Luxury: the great creative disruption
By Arthur Jurus17 juin 2020
The renewal of activities in the luxury industry will have to accelerate after the economic crisis of 2020. Because the sector will experience a 30% drop in sales this year. The first consequence could emerge under what we might call creative collapse. Indeed, activity will not return to its pre-crisis level before 2022. Today, 56% of luxury companies are not profitable enough. This will imply either an increase in defaults or an increase in industry concentration favoured by lower acquisition costs.
In contrast to the moves observed in recent years, future operations could target single-brand companies and/or companies specialising in a specific category of products that offer greater profitability. More than half of the revenue generated by luxury goods in the world goes to just ten companies. The latter therefore have sufficient liquidity to invest, but also the support of investment funds in unlisted assets. Nearly nine out of ten asset managers thus prioritise the luxury sector, particularly fashion, for their investments.
The second consequence will be the acceleration of creative disruption in response to three needs. On the one hand, the customer experience will have to be renewed at the points of sale. On the other hand, companies will have to accelerate the digitalisation of their activities. Online sales could exceed 30% by 2025. Partnerships with social networks should multiply, such as the Chinese app WeChat, which has led to a 160% increase in luxury purchases during lockdown.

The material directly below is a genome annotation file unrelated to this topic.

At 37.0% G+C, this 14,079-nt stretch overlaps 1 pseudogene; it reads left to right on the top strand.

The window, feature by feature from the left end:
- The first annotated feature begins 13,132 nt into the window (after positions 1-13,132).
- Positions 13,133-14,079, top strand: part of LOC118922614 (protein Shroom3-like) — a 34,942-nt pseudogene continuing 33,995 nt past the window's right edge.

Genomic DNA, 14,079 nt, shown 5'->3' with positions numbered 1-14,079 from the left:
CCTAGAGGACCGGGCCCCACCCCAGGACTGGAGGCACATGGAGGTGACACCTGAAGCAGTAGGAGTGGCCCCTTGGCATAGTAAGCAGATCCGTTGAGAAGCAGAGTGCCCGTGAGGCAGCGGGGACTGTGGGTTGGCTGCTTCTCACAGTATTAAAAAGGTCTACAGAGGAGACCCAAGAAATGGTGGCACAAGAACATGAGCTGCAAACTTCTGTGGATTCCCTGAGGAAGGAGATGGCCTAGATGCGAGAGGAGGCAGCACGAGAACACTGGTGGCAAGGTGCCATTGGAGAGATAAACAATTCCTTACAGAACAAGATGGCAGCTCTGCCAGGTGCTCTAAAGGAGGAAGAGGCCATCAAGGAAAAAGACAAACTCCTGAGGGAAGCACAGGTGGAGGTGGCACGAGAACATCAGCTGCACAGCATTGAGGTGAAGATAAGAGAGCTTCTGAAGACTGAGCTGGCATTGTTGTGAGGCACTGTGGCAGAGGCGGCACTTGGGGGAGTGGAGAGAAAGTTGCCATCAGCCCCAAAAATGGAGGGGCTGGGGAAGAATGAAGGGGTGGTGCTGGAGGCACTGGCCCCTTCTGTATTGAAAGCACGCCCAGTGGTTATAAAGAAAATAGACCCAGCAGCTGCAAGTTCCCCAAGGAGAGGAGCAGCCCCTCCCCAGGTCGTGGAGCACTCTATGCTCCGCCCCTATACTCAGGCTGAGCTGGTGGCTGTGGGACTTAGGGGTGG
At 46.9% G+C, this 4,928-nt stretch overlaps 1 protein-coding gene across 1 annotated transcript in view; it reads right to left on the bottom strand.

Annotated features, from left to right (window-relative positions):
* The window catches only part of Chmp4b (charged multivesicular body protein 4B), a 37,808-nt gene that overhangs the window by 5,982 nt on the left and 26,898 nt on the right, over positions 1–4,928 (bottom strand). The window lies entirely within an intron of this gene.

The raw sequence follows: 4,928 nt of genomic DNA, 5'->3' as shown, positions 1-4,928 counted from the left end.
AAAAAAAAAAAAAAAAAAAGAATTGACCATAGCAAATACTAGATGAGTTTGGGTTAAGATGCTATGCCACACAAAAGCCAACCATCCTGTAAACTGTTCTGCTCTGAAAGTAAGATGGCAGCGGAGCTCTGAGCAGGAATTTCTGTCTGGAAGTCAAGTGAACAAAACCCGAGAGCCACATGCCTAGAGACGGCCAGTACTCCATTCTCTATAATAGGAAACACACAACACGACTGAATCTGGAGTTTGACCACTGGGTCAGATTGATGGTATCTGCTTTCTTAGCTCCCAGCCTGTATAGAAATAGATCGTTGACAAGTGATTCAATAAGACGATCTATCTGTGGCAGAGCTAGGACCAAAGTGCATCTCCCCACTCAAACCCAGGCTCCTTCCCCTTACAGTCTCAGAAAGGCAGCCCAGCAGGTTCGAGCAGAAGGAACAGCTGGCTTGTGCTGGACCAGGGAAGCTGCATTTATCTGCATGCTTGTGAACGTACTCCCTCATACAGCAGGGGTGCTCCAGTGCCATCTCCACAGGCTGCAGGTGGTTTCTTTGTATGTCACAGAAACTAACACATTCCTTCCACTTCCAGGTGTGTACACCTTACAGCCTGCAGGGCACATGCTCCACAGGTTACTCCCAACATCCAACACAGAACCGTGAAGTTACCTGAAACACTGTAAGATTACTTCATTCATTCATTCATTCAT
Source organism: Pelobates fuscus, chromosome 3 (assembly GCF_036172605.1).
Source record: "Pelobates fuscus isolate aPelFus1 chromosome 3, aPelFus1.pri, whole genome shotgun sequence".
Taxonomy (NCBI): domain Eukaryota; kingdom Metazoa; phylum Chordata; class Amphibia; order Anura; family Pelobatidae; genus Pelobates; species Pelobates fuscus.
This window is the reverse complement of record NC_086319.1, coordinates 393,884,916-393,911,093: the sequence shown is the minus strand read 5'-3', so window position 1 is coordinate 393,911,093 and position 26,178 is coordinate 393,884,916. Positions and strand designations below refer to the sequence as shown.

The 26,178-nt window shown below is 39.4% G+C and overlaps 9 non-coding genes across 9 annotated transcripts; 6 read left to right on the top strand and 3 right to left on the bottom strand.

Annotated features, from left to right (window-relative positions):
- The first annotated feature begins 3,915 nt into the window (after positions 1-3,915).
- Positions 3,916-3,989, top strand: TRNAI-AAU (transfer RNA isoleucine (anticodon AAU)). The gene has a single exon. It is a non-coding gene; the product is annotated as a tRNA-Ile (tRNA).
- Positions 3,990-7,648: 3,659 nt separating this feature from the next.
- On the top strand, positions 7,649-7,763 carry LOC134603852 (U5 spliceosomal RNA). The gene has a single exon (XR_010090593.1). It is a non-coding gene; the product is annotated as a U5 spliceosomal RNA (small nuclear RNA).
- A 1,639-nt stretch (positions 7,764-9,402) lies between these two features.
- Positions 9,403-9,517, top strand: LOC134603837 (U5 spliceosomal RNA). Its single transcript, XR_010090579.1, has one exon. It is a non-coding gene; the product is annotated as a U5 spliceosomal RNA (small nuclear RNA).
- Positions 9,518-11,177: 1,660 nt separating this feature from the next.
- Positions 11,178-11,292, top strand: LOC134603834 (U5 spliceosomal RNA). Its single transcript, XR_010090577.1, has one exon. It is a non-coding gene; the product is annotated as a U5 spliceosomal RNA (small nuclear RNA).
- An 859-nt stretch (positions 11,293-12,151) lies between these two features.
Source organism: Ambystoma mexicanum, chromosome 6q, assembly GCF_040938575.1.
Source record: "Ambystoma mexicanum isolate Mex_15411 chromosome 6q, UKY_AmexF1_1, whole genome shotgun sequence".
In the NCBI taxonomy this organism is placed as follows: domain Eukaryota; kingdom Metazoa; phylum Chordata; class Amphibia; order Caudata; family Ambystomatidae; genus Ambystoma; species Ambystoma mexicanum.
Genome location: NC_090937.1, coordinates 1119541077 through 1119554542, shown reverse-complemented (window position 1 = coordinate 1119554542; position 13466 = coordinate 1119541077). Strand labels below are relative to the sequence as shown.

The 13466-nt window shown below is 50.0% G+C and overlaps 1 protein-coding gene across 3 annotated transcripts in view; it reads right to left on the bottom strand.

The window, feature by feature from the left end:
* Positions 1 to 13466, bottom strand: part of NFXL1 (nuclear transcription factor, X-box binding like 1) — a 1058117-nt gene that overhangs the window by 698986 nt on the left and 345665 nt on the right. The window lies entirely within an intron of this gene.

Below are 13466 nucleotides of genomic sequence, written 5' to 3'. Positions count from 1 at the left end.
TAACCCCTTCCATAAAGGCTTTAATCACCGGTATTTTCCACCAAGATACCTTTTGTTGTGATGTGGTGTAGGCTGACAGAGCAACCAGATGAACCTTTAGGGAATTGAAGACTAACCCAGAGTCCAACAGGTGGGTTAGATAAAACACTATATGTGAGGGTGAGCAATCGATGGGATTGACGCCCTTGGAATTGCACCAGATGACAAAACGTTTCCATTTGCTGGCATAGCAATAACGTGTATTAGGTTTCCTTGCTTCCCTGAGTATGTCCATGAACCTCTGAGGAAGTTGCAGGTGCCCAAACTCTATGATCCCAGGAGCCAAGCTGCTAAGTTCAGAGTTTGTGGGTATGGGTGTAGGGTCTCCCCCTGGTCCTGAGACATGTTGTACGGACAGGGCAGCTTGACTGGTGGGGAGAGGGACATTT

A third consequence is an increase in consumer demand for more sustainable products. The sanitary crisis has, in fact, created a sense of vulnerability experienced regardless of social status. New consumption habits will emerge, favouring use over possession. The consolidation of luxury companies will contribute to the disruption of the business model. An essential renewal to meet new consumer trends.
Arthur Jurus, Chief Economist Landolt & Cie SA
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